Fundamentals of the cluster approach were set up by the US school of new forms of production process management, which was represented by theoretical and applied investigations carried out by M. Porter, M. Larenzen, P. Maskell, S. Rosenfeld, M. Storper, M. Enright etc. The founder of the cluster approach M. Porter created a theory of industrial clusters, which was based on the following conclusion from the theory of the Diamond Model of Competitive Advantages: conditions for giving rise to a competitive advantage for the involved regions become better when the firms functioning in one particular industry sector are geographically concentrated [9]. According to the theory of regional clusters developed by M. Enright, competitive advantages resulting from performance of clusters emerge at the regional level rather than at the national one [4]. Regional clusters represent the specific objects where the cluster policy can be implemented. It is the regional clusters that require the state authorities’ attention and support for R&D organizations. From this point of view, the basic determinants for development of the regional clusters are the four sides of the rhomb of competitive advantages as defined by M. Porter.

Another foreign scientist S. Rosenfeld further developed the theory of regional clusters and investigated the communication channels between the firms (members of the cluster) and related organizations. M. Rosenfeld considered such communication channels as a significant element of the clusters [10]. According to his approach, a regional cluster is more than just a geographically outlined concentration of interdependent firms. The firms also should have channels designed to facilitate production related transactions, dialogues and communication between middle and small size enterprises. This idea was further explicated by P. Maskell and M. Larenzen in the conclusion that setting up a networking cooperation between the firms based on a trust in the partner principle is the main prerequisite for formation of a competitive regional cluster and enhancement of the competitive ability of the firms being members of the cluster [6]. French scientists J. Tolenado and D. Soulie defined a cluster as «draw dies», or an interdependence between different economic sectors in terms of technological complexity levels, which is based upon a necessity of creation of technological links between industrial and economic sectors for proper realization of their potential advantages [11, 12]. A Swedish scientist E. Dahmen defined a cluster as a combination of sectors, or «development blocks» where a prerequisite for progress is availability of a linkage between an ability of one sector to develop and its ability to contribute to progress in another sector [1]. In such conditions, development should take place on a phased basis, or along «a vertical line of actions» within one industry sector connected with other sectors. Such a method may help achieving competitive advantages. According to V. Feldman’s point of view expressed in his later theory, a cluster is a diversified group of industries interconnected by the supply and purchase correlations based upon a «cost – output» matrix [5]. A benefit of such an approach is that it proceeds from extensive empirical studies of diversification forms in different countries.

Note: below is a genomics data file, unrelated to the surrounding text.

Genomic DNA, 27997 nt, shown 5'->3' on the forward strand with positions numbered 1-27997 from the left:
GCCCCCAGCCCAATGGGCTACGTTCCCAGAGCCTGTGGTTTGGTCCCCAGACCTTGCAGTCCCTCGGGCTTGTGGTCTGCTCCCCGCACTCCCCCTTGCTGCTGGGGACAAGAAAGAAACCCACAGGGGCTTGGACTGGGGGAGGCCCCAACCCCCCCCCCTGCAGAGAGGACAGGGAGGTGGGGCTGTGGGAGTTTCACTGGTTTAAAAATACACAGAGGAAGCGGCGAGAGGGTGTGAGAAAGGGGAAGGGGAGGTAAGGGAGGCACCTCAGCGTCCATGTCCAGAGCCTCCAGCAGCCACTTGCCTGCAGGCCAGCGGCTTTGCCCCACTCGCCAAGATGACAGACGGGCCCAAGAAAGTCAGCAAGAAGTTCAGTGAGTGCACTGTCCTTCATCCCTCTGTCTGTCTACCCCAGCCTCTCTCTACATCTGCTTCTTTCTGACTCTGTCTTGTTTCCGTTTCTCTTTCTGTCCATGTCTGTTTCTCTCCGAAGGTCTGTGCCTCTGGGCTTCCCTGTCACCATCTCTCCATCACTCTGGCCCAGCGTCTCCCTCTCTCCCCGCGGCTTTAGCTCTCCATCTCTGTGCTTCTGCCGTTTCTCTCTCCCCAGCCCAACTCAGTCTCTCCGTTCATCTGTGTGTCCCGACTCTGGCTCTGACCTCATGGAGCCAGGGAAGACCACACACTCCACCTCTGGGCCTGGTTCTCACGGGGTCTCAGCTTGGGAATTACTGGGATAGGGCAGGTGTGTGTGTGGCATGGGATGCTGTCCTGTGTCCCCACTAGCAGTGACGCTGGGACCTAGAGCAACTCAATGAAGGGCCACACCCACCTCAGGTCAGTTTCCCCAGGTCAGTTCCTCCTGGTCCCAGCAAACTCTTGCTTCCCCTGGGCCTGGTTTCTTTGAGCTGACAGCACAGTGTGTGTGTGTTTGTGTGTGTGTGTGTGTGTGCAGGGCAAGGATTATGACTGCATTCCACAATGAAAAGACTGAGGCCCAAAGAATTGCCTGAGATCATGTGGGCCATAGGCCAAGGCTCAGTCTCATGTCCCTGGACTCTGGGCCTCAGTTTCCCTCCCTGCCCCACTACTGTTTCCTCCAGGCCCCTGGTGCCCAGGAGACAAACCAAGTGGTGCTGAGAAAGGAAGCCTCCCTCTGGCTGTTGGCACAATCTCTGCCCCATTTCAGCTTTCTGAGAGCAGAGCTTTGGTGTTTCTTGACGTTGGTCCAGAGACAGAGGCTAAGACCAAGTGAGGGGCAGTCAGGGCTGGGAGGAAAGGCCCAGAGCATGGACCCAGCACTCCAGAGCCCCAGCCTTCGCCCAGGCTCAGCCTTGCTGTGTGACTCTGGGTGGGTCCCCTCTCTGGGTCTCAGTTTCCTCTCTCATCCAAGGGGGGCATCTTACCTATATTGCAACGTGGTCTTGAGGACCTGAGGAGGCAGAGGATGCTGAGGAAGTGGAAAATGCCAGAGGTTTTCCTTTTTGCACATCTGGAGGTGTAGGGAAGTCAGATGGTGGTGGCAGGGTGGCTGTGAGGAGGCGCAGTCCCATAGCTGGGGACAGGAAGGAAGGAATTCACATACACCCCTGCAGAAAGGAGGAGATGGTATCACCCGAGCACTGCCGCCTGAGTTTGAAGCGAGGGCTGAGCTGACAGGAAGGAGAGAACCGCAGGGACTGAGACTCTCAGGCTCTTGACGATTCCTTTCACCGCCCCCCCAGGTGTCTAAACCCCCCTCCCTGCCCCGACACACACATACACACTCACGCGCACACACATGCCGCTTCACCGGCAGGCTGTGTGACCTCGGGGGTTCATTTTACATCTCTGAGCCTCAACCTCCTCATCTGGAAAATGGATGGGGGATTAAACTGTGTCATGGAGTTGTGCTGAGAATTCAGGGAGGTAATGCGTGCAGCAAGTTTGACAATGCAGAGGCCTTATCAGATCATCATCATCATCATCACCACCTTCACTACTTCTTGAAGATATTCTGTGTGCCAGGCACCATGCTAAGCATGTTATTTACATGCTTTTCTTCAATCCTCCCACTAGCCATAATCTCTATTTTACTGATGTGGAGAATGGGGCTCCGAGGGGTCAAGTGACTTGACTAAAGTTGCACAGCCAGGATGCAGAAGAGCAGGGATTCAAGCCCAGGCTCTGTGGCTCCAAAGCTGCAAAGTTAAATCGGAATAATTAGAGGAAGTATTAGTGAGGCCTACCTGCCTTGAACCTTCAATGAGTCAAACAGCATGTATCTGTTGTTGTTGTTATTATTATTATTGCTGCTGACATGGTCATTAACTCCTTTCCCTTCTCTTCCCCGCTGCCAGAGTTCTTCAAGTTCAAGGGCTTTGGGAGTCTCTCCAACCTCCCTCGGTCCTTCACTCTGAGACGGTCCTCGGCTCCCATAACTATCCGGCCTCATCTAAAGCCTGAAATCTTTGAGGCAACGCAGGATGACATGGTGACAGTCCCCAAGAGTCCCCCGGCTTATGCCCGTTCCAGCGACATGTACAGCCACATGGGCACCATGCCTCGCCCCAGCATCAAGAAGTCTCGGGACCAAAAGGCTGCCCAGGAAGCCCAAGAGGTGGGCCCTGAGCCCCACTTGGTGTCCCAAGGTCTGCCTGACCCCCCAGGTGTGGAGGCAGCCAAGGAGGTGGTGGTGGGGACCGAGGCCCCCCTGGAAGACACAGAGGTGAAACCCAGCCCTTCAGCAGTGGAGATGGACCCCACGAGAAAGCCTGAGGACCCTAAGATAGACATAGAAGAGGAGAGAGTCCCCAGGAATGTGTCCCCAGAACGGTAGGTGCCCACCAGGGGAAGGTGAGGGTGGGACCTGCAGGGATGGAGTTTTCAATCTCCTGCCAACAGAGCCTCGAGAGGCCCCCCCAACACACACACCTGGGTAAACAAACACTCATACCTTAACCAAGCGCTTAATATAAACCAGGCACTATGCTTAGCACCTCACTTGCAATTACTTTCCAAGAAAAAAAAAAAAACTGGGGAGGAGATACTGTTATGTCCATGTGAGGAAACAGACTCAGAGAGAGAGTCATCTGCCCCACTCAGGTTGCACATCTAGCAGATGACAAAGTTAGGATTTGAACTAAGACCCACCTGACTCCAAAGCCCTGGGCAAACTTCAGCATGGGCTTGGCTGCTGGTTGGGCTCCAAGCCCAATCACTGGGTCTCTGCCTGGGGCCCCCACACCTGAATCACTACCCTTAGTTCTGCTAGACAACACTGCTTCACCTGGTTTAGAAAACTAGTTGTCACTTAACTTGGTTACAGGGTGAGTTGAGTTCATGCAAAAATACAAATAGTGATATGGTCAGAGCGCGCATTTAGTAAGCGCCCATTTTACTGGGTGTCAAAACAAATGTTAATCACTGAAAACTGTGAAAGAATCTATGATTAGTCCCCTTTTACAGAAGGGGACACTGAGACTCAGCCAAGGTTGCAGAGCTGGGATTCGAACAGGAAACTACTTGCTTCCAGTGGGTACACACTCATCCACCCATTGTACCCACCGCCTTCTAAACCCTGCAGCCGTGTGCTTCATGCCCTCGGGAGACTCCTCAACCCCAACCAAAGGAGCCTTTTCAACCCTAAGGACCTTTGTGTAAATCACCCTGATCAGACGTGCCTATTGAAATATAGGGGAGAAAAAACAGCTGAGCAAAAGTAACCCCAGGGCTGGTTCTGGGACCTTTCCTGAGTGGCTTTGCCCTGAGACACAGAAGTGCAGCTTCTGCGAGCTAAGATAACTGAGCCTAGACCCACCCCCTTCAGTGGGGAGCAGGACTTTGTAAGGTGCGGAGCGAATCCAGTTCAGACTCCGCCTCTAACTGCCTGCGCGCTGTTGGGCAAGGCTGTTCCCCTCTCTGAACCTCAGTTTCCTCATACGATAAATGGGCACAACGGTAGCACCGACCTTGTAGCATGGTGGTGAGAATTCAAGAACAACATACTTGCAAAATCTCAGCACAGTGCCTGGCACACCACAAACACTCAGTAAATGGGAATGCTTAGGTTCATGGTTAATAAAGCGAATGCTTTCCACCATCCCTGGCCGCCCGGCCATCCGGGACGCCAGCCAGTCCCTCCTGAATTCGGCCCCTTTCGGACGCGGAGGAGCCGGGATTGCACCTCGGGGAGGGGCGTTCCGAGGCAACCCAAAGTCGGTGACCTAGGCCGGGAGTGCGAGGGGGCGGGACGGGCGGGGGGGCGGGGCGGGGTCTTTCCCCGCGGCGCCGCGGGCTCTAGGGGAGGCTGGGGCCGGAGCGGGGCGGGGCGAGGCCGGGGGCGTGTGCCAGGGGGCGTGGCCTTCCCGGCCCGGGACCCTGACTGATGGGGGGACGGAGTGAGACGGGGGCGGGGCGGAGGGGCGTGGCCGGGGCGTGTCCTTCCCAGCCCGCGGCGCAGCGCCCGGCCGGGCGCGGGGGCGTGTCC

3. Methodology

Investigation of a possibility to form clusters in the region calls for sizing up its clusterization potential. The clusterization potential lies in availability of competitive advantages with the industry sectors, enterprises, and infrastructure organizations functioning in the region as well as a possibility of combining these advantages into one group for further application aimed to improve competitiveness of the region [3]. It should be noted that to date no unified methodology has been worked out for clusterization potential evaluation. At the same time, some studies of this issue are already available. They are generally based upon determination of the geographic concentration indices, per capita production indicators, specialization of industry sectors etc.

Using the above mentioned concept as guide, we decided to adapt it with a view to address the issue of clusterization potential identification in different geographic areas. The areal clusterization potential evaluation algorithm includes a numbers of stages as follows:

1) Calculation of specific clusterization potential indicators:

– location ratio based on the scale of output (L1) is calculated as a ratio of the specific weight of this industry sector in the regional production structure to the specific weight of the same industry sector in the national production structure;

– location ratio based on the number of operating organizations (L2) is calculated as a ratio of the specific weight of operating organizations of this industry sector in the overall number of operating organizations in the regional industry to the specific weight of operating organizations of the same industry sector in the overall number of operating organizations in the national industry;

– location ratio based on the number small businesses (L3) is calculated as a ratio of the specific weight of small businesses of this industry sector in the overall number of small businesses in the regional industry to the specific weight of small businesses of the same industry sector in the overall number of small businesses in the national industry;

– location ratio based on the fixed assets value (L4) is calculated as a ratio of the specific weight of the fixed assets value of this industry sector in the overall fixed assets value in terms of the regional industry to the specific weight of the fixed assets value of the same industry sector in the overall fixed assets value in terms of the national industry;